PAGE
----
Waterloo The Bravest Man
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June, 1815. The Coldstream Guards and the third guards are waiting impatiently for orders to move into battle against Napoleon and his French army. Every day seems endless as the troops wait for Wellington's orders. When the group eventually encounter the French in battle, a special command comes from Wellington himself to Colonel James Macdonell of the Coldstream Guards: hold the château at Hougoumont and do not let the French pass. What happens next is history.
They would take the volley and charge up the slope to the copse of trees. That should scare the foxes from their den. The moment Harry shouted, Macdonell was on his feet and running up the slope. He did not run in a straight line but weaved this way and that in the hope of confusing the voltigeurs. At six feet and three inches and above seventeen stone, he was not the most nimble Guards officer but he ploughed on towards the copse. Behind him, nearly four hundred men took his cue, yelling and
thick beech hedge. Without warning they were under fire again. Beyond the hedge there was a small field sloping up to another wood, this one much thicker and larger than the copse on the slope. The French were firing from it. They ran doubled up to the far end of the garden. James turned and looked for the Graham brothers. They were there. He beckoned them forwards. ‘Make a gap in the hedge about here. Just big enough for a man to get through.’ The brothers took out their bayonets and hacked at
night, James. Bonne chance.’ CHAPTER ELEVEN 18th June Dawn was breaking and the rain, at long last, had stopped. For James Macdonell there had been no more sleep. He had spent the two hours since General Byng’s visit checking and rechecking their defences, trying to think of anything more they could do, and searching for words of encouragement for five hundred weary, miserable men. From the top of the tower there was a cry of ‘cavalry’. He ran through the garden gate to the wall and climbed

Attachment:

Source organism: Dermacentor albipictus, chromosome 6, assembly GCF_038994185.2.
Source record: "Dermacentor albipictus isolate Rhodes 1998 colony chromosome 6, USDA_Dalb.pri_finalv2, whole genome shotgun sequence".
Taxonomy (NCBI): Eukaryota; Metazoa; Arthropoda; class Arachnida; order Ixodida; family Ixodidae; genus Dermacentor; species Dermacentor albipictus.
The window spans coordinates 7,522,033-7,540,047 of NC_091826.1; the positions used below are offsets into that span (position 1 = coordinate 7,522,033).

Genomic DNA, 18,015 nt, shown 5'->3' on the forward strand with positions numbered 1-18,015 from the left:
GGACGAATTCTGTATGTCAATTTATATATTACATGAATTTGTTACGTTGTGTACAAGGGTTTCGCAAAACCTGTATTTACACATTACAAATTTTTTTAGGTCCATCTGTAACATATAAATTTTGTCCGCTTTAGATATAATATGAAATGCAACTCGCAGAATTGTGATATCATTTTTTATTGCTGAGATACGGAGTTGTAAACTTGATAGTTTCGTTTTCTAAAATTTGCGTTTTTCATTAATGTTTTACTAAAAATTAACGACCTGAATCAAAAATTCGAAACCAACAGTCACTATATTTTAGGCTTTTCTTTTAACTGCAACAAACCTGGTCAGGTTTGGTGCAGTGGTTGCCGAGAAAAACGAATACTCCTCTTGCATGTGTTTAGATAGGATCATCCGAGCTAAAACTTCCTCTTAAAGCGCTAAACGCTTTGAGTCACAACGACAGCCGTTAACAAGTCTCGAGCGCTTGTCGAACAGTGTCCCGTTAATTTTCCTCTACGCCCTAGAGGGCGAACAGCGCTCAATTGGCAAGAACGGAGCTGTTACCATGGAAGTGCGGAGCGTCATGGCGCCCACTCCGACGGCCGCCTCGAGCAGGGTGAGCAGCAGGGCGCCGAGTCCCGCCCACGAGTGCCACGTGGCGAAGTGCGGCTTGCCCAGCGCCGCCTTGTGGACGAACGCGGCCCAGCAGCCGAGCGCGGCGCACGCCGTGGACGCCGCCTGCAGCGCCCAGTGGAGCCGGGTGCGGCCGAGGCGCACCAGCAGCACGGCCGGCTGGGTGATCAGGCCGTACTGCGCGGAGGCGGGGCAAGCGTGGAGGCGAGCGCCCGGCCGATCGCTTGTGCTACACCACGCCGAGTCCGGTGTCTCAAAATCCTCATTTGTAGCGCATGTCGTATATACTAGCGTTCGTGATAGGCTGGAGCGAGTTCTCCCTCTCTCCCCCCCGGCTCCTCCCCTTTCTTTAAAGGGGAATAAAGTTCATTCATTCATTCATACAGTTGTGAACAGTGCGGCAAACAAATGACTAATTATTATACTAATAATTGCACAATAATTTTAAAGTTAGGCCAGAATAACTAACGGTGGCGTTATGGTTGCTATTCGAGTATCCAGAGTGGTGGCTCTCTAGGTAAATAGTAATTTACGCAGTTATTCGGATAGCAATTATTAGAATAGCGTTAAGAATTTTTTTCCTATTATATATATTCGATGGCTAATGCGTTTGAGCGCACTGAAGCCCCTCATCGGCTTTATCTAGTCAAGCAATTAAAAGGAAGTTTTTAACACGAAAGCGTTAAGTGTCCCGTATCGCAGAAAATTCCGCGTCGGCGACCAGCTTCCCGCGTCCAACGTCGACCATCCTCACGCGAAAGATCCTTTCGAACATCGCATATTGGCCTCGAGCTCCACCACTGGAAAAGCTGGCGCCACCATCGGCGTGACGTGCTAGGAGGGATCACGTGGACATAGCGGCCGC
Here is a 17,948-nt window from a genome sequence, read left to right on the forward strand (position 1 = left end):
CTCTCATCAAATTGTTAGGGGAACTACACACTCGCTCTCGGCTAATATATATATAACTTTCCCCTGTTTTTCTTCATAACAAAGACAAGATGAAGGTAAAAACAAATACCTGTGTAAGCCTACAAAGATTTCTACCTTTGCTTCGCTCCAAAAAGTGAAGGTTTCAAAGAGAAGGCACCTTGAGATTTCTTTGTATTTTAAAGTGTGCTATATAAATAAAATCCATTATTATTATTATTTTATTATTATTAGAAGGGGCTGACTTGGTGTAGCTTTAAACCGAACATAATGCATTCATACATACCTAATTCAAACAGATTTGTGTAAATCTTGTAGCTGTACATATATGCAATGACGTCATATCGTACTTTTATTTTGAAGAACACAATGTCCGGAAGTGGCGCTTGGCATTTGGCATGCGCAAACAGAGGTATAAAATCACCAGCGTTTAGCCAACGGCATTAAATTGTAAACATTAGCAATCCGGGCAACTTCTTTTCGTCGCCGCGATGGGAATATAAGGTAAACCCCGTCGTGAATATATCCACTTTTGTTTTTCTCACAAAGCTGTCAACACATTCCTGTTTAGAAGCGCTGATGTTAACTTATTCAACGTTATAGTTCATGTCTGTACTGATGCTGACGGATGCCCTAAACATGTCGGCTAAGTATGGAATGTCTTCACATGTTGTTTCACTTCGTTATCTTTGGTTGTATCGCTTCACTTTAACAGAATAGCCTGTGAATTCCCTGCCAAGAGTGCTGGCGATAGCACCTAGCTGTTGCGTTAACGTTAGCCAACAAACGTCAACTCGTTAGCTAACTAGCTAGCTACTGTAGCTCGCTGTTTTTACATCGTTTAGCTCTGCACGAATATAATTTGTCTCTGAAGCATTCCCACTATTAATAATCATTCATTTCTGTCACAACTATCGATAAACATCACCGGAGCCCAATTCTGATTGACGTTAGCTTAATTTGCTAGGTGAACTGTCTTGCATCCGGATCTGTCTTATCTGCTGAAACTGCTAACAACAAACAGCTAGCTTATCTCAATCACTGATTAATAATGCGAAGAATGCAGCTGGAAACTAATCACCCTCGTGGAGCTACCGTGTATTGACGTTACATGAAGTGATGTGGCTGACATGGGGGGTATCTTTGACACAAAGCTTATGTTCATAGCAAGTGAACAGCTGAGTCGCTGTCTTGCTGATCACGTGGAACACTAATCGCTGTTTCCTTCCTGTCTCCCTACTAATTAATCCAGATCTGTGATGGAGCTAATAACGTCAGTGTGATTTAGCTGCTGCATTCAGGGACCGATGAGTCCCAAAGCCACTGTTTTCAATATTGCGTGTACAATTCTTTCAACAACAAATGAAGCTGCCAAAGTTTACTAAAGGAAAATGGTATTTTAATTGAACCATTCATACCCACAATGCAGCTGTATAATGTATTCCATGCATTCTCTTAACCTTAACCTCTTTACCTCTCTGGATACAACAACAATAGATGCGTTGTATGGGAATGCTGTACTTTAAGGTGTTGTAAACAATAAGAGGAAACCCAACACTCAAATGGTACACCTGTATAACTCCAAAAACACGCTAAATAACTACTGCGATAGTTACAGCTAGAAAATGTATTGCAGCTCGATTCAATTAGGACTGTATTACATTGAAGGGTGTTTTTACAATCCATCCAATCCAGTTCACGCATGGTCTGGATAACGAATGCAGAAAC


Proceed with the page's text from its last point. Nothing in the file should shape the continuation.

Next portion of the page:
Harry, grinned and jumped down into the orchard. Harry and his company were quick to follow. They ran at the Dragoons, bayonets ready to strike, and yelling with glee. The enemy, hemmed in on all sides, had nowhere to hide and, bravely as they fought, were doomed. A few managed to break through the hedge and escape. Most went down, sliced, hacked or disembowelled by bayonet or sword. A Dragoon captain was one of the last to fall. He stood with his back to an apple tree, using his sword to parry
see along the garden wall – a line of Dragoons, supported by infantry. The garden wall was still intact. They would find it more difficult to break in there. The farm and chateau were another matter. He dashed back to the yard and took a place with the Brunswickers. A private offered him a musket. He shook his head and withdrew the heavy sword from its scabbard. The sword had met cavalry before. It knew what to do with them. In less than a minute they were ready. James Graham was by the chateau